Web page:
Recently a new and supposedly natural means of weight loss has become a hotly discussed topic: it is the sacred lotus leaf (Nelumbo Nucifera) from the Far East that is supposed to help in weight loss and also improve overall health.

The sacred lotus leaf for weight loss

It is said that the sacred lotus leaf belongs to the lotus family and has long been known to have certain health benefits – from resolving very heavy menstrual flow to stopping blood in urine to arresting bleeding it is even thought to stop diarrhea and cure skin diseases. It is now also being claimed that this can be a safe and natural way to promote weight loss.

A study conducted by researchers Ji-Yung Park and Huan Du at the Department of Food and Nutrition at the Inha University in Incheon, Korea claim that a supplement made from the extract of the lotus leaf would help prevent fat tissue from forming.

This is achieved by inhibition of the process of absorption of fats and carbs and by increasing the metabolism or the rate at which the body expends energy.

It is being claimed that lotus leaf therapy is holistic and safe and has no harmful side effects.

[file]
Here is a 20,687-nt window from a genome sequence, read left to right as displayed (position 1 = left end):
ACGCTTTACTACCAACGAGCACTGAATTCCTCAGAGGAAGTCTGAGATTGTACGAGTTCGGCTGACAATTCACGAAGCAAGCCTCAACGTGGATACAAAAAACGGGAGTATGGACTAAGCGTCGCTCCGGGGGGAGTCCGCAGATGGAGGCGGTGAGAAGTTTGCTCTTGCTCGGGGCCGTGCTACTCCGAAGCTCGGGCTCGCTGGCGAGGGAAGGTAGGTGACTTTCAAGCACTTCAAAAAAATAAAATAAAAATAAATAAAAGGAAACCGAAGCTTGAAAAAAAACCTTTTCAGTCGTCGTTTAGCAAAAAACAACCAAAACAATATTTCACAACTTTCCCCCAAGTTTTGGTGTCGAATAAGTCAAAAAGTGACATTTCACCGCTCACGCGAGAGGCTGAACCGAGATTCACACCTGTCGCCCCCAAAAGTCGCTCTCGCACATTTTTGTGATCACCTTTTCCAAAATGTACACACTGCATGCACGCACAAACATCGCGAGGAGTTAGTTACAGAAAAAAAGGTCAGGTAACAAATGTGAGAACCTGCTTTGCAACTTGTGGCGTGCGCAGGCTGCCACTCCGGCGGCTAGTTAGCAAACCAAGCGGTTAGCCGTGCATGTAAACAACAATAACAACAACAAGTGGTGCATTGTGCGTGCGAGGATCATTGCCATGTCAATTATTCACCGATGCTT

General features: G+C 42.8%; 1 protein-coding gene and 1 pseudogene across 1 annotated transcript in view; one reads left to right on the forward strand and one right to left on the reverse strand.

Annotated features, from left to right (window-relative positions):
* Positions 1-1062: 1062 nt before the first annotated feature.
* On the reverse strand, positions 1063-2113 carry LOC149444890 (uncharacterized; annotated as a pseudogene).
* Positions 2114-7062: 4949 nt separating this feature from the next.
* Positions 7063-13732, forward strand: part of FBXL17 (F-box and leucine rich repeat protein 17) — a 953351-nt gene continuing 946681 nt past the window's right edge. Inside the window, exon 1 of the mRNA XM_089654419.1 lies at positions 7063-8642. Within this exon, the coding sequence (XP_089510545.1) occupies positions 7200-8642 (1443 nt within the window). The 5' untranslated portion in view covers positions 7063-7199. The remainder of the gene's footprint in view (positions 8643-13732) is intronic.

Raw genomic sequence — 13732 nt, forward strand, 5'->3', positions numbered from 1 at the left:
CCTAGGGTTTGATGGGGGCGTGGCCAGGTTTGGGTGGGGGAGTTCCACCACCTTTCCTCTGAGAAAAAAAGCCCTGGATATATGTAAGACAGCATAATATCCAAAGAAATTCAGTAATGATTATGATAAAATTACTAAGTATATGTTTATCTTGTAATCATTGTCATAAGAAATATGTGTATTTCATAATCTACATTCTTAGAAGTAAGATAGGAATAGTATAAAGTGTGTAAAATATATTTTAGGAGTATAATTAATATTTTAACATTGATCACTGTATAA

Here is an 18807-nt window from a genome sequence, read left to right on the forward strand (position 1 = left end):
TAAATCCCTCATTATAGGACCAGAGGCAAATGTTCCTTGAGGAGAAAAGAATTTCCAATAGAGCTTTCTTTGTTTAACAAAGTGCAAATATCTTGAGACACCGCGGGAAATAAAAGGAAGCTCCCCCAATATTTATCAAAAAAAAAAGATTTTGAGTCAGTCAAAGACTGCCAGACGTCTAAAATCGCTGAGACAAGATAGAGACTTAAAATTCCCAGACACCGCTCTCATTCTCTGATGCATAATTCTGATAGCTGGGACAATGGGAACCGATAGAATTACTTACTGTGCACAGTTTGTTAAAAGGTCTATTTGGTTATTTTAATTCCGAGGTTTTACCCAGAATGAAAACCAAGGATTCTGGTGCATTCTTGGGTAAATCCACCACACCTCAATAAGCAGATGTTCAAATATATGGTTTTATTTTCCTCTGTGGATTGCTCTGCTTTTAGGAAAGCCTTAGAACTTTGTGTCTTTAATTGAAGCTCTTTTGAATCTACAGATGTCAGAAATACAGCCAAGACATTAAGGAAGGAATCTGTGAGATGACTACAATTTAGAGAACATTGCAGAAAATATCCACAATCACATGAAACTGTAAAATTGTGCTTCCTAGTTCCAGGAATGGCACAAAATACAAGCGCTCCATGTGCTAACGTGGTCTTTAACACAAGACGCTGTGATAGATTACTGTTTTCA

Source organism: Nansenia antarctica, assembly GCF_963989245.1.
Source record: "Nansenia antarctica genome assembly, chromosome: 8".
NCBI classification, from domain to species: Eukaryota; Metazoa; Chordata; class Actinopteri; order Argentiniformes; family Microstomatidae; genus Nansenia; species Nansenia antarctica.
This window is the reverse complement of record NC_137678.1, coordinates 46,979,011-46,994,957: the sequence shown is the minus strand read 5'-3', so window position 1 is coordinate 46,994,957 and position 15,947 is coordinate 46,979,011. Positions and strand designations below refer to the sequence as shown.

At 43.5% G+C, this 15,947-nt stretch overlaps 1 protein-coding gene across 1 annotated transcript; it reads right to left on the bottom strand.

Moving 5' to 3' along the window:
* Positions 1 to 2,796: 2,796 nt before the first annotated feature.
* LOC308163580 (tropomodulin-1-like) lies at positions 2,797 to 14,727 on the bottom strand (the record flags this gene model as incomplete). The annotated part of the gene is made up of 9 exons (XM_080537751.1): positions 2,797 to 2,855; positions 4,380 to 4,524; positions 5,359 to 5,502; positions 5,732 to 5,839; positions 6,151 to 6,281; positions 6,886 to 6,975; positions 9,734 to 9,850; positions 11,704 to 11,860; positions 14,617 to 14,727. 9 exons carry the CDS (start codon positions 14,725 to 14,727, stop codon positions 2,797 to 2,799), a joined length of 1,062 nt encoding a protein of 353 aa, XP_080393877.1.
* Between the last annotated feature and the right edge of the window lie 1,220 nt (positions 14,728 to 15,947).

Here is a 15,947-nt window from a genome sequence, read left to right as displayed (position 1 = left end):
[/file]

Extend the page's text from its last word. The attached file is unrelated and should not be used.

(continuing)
Are these supplements really “natural”?

Right alongside reports such as those of the lotus leaf as a weight loss supplement, we find that government advisories are being issued against the so-called ‘herbal’ diet pills and supplements to enhance sexual performance.

The FDA is reported to have issued a warning letter to a Hollywood based company called Globe All Wellness LLC due to the ingredients of their so-called herbal medications.

The company manufactures a product called SlimXtreme, which is supposed to be made from all natural ingredients but is seen to contain anti obesity drug sibutramine hydrochloride known to increase heart disease and stroke risk. Their product ViaXtreme is seen to contain sildenafil, the same active ingredient as Viagra.

The company’s claims that their weight loss supplement contains lotus leaf, konjac root and bitter orange and that their product for enhancing sexual performance was made from horny goat weed and Asiatic dogwood. There is no mention of the pharmaceuticals that the supplements contain.

This serves as yet another warning not to take claims of ‘herbal’, ‘safe’, ‘natural’ and so on at face value, just because manufactures make those claims on their websites or even on the product package.